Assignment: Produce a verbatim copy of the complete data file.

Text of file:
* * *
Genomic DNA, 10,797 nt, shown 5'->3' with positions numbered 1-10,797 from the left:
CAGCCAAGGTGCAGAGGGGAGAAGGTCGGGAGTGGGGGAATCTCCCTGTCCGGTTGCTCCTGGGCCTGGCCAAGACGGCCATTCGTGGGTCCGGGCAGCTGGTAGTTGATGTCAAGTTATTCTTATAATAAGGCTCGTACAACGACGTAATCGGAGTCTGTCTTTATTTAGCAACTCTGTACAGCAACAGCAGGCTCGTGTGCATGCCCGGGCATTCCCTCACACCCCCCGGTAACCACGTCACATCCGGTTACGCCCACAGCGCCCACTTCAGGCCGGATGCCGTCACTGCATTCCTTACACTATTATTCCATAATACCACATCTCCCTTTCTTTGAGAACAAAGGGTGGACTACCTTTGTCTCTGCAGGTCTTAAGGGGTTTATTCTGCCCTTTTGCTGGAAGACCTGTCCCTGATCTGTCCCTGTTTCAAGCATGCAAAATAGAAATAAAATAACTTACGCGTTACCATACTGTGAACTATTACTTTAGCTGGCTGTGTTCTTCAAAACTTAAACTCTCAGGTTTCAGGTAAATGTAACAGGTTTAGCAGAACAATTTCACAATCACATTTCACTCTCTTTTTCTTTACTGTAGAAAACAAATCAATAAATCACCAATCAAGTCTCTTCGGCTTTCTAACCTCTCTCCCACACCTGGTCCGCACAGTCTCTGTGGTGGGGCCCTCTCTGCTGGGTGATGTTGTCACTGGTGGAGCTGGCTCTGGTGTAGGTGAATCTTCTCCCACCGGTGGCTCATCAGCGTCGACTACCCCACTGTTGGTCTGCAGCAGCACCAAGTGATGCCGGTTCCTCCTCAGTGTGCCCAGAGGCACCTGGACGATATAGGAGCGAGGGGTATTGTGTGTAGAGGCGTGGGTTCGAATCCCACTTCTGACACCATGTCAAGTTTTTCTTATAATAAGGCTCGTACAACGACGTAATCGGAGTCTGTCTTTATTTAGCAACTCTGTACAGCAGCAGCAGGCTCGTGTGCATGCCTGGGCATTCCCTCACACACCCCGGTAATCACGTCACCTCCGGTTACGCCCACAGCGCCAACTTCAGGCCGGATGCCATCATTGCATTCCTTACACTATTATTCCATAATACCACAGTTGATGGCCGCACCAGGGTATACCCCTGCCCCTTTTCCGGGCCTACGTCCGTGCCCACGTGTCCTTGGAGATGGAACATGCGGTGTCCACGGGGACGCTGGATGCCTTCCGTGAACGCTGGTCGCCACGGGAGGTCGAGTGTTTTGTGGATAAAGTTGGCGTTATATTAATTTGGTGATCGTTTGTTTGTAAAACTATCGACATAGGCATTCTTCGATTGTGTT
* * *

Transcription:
Genomic DNA, 10,797 nt, shown 5'->3' with positions numbered 1-10,797 from the left:
CAGCCAAGGTGCAGAGGGGAGAAGGTCGGGAGTGGGGGAATCTCCCTGTCCGGTTGCTCCTGGGCCTGGCCAAGACGGCCATTCGTGGGTCCGGGCAGCTGGTAGTTGATGTCAAGTTATTCTTATAATAAGGCTCGTACAACGACGTAATCGGAGTCTGTCTTTATTTAGCAACTCTGTACAGCAACAGCAGGCTCGTGTGCATGCCCGGGCATTCCCTCACACCCCCCGGTAACCACGTCACATCCGGTTACGCCCACAGCGCCCACTTCAGGCCGGATGCCGTCACTGCATTCCTTACACTATTATTCCATAATACCACATCTCCCTTTCTTTGAGAACAAAGGGTGGACTACCTTTGTCTCTGCAGGTCTTAAGGGGTTTATTCTGCCCTTTTGCTGGAAGACCTGTCCCTGATCTGTCCCTGTTTCAAGCATGCAAAATAGAAATAAAATAACTTACGCGTTACCATACTGTGAACTATTACTTTAGCTGGCTGTGTTCTTCAAAACTTAAACTCTCAGGTTTCAGGTAAATGTAACAGGTTTAGCAGAACAATTTCACAATCACATTTCACTCTCTTTTTCTTTACTGTAGAAAACAAATCAATAAATCACCAATCAAGTCTCTTCGGCTTTCTAACCTCTCTCCCACACCTGGTCCGCACAGTCTCTGTGGTGGGGCCCTCTCTGCTGGGTGATGTTGTCACTGGTGGAGCTGGCTCTGGTGTAGGTGAATCTTCTCCCACCGGTGGCTCATCAGCGTCGACTACCCCACTGTTGGTCTGCAGCAGCACCAAGTGATGCCGGTTCCTCCTCAGTGTGCCCAGAGGCACCTGGACGATATAGGAGCGAGGGGTATTGTGTGTAGAGGCGTGGGTTCGAATCCCACTTCTGACACCATGTCAAGTTTTTCTTATAATAAGGCTCGTACAACGACGTAATCGGAGTCTGTCTTTATTTAGCAACTCTGTACAGCAGCAGCAGGCTCGTGTGCATGCCTGGGCATTCCCTCACACACCCCGGTAATCACGTCACCTCCGGTTACGCCCACAGCGCCAACTTCAGGCCGGATGCCATCATTGCATTCCTTACACTATTATTCCATAATACCACAGTTGATGGCCGCACCAGGGTATACCCCTGCCCCTTTTCCGGGCCTACGTCCGTGCCCACGTGTCCTTGGAGATGGAACATGCGGTGTCCACGGGGACGCTGGATGCCTTCCGTGAACGCTGGTCGCCACGGGAGGTCGAGTGTTTTGTGGATAAAGTTGGCGTTATATTAATTTGGTGATCGTTTGTTTGTAAAACTATCGACATAGGCATTCTTCGATTGTGTT